I know English doesn't have a second person plural to differentiate “you” singular from “you” plural, but this context doesn't sound at all like he's telling people to conceal themselves behind closed doors as a group for prayer. God does not reward by group either. (He rewards individuals.)

6. Prayer is for all the time.
Mohler's book excerpt opens with his disclaimer, “I understand why we naturally turn to petition almost immediately upon entering into prayer.” This may disclose more than he intends in that it shows he views prayer as something we “enter into,” as if prayer is mostly a single-focus activity.

This reminds me of the old communications scenario of someone once asking a priest if he could smoke while praying. “No, you shouldn't smoke while praying; you should be focused on God.” Ask the question a different way, “Can I pray while smoking?” and the response is, “Oh yes, you can always pray; God is always available to hear from His children.” (No commentary about smoking intended; driving works in that scenario, too.)

Paul encourages us to “pray without ceasing.” One of the ways we do that is by bringing our needs or needs we see to Him. (And by “our” I mean yours, mine, anyone's.) I don't think God has any problem with us thinking of requests for Him as giving us a reason to talk to Him at any time.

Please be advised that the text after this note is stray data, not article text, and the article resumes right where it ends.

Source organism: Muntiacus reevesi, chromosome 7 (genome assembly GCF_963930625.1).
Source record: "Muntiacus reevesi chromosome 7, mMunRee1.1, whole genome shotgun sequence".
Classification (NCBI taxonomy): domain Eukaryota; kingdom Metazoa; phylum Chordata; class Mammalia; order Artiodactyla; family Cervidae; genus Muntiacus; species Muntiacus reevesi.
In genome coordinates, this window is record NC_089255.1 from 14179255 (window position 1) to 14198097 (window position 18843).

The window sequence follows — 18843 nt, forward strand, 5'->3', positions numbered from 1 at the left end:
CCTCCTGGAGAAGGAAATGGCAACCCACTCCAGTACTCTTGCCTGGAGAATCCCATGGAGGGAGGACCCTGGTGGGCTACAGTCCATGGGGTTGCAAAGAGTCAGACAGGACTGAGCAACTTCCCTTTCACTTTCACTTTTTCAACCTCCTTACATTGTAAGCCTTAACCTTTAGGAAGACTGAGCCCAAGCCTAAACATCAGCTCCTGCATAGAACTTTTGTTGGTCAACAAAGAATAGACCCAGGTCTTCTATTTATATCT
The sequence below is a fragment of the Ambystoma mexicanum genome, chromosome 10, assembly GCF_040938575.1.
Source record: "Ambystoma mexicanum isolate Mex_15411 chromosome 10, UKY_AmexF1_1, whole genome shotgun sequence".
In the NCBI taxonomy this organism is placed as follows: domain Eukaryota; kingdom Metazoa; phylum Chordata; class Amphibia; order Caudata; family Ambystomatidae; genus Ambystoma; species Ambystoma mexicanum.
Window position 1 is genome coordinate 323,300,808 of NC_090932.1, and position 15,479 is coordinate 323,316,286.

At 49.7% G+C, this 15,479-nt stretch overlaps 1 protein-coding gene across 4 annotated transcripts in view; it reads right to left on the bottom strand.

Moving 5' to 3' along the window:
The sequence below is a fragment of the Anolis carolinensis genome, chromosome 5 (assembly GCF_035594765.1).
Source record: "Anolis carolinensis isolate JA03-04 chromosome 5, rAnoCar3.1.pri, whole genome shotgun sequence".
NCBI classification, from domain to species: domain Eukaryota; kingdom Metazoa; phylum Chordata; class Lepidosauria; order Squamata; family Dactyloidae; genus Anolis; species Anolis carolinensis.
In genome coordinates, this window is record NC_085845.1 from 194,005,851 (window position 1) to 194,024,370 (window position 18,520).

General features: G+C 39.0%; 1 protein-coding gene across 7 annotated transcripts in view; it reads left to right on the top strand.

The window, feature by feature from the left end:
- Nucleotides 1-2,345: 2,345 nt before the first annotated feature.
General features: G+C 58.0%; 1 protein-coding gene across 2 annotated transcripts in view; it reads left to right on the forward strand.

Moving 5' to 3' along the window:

7. God does not criticize us for asking.
To the 12 tribes of the Dispersion, James opens his letter by telling them, “If any of you lacks wisdom, let him ask God, who gives generously to all without reproach, and it will be given him.” There are two words in the middle of that sentence that are easy to miss: “without reproach” or “without criticism.” Asking God, who is generous, for something you don't have is not a problem to Him. The Holy Spirit specifically makes a point of inspiring those words to be included on this point about asking God for something. If God specifically made a point of making sure we know He does not criticize us for making requests, then perhaps church leaders shouldn't either. And yes, the “any of you” in that verse implies this is for each of us as individuals.

8. There is precedent for first person singular references.
I've heard preachers say that “You can tell a lot about a person by how much they talk about themselves.” In writing, one measure of this, supposedly, is to count the use of references to the singular first person, “I.” This claim doesn't hold up to Scripture. Paul repeatedly referenced himself throughout his letters, and yet his parting from the church at Ephasus was accompanied by “much weeping on the part of all” who were sorrowful because “they would not see his face again.” That doesn't happen when someone overly self-centered is leaving.

Scripture teaches that asking God for things you need or desire, even continually, draws you closer to God and to others.